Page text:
getting metals out of well water without a water softener?
I'm very new here and have searched high and low for an answer to my question...I hope someone can help:)
We live in a rental that has well water....water is very clean, taste good, has a little limestone in it but nothing to really complain about....I notice since moving in here that my food when i cooked it would have a metallic taste to it...Thought it was my stainless steel pots and pans, so i went out and bought a few non stick ones....still does it...I called the dept. of agriculture and the health dept and they both told me it was more than likely due to metals in my well water...While it won't HURT you, it will make your foods taste funny....they suggested i get a water softener......I personally don't want to fork out 400 bucks for something that i won't be able to take with me when i leave.......I have a 50 dollar pur water filter that fits on the tap and was wondering if that would take care of the problem, or am i stuck emptying my pockets for a water softener? right now I am using water from my mothers house, but its very aggravating to do so.......also i haven't installed the pur water filter because if its pointless i will take it back.......and lastly when i brew my coffee and tea it doesn't have that taste to it, just foods that i boil or simmer.......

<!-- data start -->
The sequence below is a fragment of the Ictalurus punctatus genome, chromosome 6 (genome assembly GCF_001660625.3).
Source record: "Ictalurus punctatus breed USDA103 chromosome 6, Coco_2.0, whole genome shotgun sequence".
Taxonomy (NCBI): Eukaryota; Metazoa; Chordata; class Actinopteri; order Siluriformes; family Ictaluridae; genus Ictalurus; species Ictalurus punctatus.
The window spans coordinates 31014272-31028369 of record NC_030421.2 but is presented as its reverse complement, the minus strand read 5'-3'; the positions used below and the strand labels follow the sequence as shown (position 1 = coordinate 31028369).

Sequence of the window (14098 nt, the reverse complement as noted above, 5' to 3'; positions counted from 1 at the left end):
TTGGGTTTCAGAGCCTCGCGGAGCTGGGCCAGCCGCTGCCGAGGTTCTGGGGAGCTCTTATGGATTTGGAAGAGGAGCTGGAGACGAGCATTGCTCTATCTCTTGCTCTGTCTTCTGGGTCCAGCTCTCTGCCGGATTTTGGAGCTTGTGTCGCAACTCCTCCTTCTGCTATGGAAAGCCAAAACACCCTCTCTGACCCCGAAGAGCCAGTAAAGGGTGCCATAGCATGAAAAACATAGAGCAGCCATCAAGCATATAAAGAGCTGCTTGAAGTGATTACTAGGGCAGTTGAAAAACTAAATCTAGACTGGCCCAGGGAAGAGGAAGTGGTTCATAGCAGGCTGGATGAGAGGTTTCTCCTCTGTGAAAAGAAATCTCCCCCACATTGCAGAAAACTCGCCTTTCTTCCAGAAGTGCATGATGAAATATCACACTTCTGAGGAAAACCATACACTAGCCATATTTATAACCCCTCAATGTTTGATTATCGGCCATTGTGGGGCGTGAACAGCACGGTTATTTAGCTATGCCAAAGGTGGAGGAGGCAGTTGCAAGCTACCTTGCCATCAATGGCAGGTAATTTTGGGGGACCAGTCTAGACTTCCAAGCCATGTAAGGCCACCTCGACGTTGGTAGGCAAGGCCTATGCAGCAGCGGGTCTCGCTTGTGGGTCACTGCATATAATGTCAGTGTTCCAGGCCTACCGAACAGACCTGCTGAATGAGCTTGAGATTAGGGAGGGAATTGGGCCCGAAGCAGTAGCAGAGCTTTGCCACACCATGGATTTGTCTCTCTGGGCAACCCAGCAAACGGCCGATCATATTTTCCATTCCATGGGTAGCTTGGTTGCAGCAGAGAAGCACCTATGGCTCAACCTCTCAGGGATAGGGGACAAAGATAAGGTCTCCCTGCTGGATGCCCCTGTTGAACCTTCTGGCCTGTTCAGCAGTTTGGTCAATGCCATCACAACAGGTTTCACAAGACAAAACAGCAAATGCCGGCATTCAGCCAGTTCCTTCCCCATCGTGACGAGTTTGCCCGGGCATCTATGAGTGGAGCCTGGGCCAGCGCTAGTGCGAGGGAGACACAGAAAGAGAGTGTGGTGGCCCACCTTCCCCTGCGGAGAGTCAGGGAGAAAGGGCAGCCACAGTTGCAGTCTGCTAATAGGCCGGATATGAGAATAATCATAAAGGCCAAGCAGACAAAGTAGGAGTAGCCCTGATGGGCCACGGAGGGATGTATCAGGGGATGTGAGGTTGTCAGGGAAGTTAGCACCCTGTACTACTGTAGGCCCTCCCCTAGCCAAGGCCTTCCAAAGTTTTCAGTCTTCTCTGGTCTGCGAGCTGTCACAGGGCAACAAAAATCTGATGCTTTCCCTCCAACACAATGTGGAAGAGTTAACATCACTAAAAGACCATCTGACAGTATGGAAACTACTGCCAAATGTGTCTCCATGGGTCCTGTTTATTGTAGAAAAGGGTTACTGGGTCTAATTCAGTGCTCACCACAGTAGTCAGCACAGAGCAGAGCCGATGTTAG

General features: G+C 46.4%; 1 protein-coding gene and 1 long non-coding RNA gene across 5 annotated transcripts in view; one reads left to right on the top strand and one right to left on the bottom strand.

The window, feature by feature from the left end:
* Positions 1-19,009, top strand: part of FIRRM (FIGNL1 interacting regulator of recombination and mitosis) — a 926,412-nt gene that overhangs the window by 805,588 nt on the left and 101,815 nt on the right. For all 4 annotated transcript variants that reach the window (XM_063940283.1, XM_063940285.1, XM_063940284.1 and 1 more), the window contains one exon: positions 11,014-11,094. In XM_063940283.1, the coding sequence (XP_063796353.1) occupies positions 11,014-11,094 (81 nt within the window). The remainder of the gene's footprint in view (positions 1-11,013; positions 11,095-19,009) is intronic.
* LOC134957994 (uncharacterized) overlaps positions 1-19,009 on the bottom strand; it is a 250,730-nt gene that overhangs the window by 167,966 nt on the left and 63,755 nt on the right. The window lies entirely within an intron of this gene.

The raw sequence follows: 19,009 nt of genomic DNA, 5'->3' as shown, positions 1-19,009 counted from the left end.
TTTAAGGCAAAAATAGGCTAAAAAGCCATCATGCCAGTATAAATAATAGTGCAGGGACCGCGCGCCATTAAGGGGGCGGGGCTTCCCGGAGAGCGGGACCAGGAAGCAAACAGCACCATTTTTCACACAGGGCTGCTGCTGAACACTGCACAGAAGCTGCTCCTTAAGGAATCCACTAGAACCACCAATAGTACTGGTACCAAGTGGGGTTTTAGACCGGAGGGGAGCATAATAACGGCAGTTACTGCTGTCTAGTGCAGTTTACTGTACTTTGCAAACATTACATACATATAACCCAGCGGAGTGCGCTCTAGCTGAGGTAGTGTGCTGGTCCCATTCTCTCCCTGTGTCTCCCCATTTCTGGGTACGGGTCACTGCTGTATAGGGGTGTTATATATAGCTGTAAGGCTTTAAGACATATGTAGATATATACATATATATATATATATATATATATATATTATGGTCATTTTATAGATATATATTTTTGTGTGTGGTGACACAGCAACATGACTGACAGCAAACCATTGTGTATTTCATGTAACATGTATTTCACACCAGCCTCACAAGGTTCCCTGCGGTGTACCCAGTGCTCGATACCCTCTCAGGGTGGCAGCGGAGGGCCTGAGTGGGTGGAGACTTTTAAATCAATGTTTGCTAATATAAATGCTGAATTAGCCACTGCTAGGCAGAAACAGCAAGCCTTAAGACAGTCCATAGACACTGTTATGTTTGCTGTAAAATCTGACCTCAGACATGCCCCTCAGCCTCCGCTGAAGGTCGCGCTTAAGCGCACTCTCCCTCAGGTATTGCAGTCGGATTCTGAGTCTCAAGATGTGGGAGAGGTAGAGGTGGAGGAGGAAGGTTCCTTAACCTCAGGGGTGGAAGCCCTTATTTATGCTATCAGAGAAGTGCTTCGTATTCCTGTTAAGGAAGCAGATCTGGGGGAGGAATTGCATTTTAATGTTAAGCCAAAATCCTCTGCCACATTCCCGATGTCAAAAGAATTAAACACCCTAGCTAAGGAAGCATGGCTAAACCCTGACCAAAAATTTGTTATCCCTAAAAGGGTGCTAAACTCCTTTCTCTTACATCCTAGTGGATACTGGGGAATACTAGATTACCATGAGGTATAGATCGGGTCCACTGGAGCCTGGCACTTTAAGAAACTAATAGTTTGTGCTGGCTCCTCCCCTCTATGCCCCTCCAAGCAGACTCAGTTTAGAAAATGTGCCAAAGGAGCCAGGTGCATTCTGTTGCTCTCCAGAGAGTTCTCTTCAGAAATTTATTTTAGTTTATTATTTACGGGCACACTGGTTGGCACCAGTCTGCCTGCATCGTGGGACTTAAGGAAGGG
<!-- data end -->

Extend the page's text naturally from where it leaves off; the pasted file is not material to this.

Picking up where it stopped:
Thank you so much and I hope i did this right!!!!:)
By definition a device that removes dissolved metal content (metal ions) from water without evaporating/condensing is called a water softener. Generally it substitutes a different metal (usually sodium or potassium) for the metals (like iron or manganese or copper) that it removes.
There are other kinds of water purifiers such as distillers that remove metal content but these usually cost more to operate.
You may be able to install one in a manner that it can be uninstalled and taken with you when you move out.
Filters attached to the tap remove dissolved gases which sometimes include odiforous sulfur containing compounds. Also minute particulate matter. They don't remove metal unless the concentration was so high that the metal ions combine with other elements and compounds (including carbon dioxide and also in ionic form) producing insoluble material (read particulate matter).
Different foods have different amounts and kinds of mineral content. If just the right combination and concentration occurs with the tap water, tastable, not necessarily insoluble or visible, compounds may form.
The water from your mother's house is logistically like bottled water, but without the cash price tag.
Getting metals out of well water without a water softener?
Your Pur filter will do some good but, to ensure that the bacteria it traps don't contaminate your water, the filter needs to be replaced much more often than you think, essentially every 3 weeks. Expensive.